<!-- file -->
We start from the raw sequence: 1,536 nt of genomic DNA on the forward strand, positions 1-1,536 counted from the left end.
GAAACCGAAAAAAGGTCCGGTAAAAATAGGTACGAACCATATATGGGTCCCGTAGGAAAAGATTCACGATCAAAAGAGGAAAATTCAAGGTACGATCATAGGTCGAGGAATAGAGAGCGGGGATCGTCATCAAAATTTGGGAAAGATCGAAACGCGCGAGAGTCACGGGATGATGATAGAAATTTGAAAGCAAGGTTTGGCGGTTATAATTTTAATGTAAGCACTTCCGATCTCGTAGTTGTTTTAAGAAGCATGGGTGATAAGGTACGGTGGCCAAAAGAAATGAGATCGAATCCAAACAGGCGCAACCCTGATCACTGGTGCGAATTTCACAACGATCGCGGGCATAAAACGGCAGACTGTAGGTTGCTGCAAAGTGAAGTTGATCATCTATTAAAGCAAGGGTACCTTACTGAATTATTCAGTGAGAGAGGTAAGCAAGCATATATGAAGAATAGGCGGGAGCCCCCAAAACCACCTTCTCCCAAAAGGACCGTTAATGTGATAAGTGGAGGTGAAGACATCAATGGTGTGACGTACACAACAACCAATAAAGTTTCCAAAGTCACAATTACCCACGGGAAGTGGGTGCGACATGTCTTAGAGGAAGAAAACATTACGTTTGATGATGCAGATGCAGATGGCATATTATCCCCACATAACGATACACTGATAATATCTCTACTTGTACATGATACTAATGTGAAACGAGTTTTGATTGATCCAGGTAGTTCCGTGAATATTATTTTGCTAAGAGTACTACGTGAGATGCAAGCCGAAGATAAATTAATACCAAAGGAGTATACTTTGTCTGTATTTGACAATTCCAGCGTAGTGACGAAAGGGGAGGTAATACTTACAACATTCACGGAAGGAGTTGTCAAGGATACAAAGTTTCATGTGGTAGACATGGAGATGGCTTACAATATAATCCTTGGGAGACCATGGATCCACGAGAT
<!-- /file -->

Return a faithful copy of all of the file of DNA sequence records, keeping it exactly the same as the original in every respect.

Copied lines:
We start from the raw sequence: 1,536 nt of genomic DNA on the forward strand, positions 1-1,536 counted from the left end.
GAAACCGAAAAAAGGTCCGGTAAAAATAGGTACGAACCATATATGGGTCCCGTAGGAAAAGATTCACGATCAAAAGAGGAAAATTCAAGGTACGATCATAGGTCGAGGAATAGAGAGCGGGGATCGTCATCAAAATTTGGGAAAGATCGAAACGCGCGAGAGTCACGGGATGATGATAGAAATTTGAAAGCAAGGTTTGGCGGTTATAATTTTAATGTAAGCACTTCCGATCTCGTAGTTGTTTTAAGAAGCATGGGTGATAAGGTACGGTGGCCAAAAGAAATGAGATCGAATCCAAACAGGCGCAACCCTGATCACTGGTGCGAATTTCACAACGATCGCGGGCATAAAACGGCAGACTGTAGGTTGCTGCAAAGTGAAGTTGATCATCTATTAAAGCAAGGGTACCTTACTGAATTATTCAGTGAGAGAGGTAAGCAAGCATATATGAAGAATAGGCGGGAGCCCCCAAAACCACCTTCTCCCAAAAGGACCGTTAATGTGATAAGTGGAGGTGAAGACATCAATGGTGTGACGTACACAACAACCAATAAAGTTTCCAAAGTCACAATTACCCACGGGAAGTGGGTGCGACATGTCTTAGAGGAAGAAAACATTACGTTTGATGATGCAGATGCAGATGGCATATTATCCCCACATAACGATACACTGATAATATCTCTACTTGTACATGATACTAATGTGAAACGAGTTTTGATTGATCCAGGTAGTTCCGTGAATATTATTTTGCTAAGAGTACTACGTGAGATGCAAGCCGAAGATAAATTAATACCAAAGGAGTATACTTTGTCTGTATTTGACAATTCCAGCGTAGTGACGAAAGGGGAGGTAATACTTACAACATTCACGGAAGGAGTTGTCAAGGATACAAAGTTTCATGTGGTAGACATGGAGATGGCTTACAATATAATCCTTGGGAGACCATGGATCCACGAGAT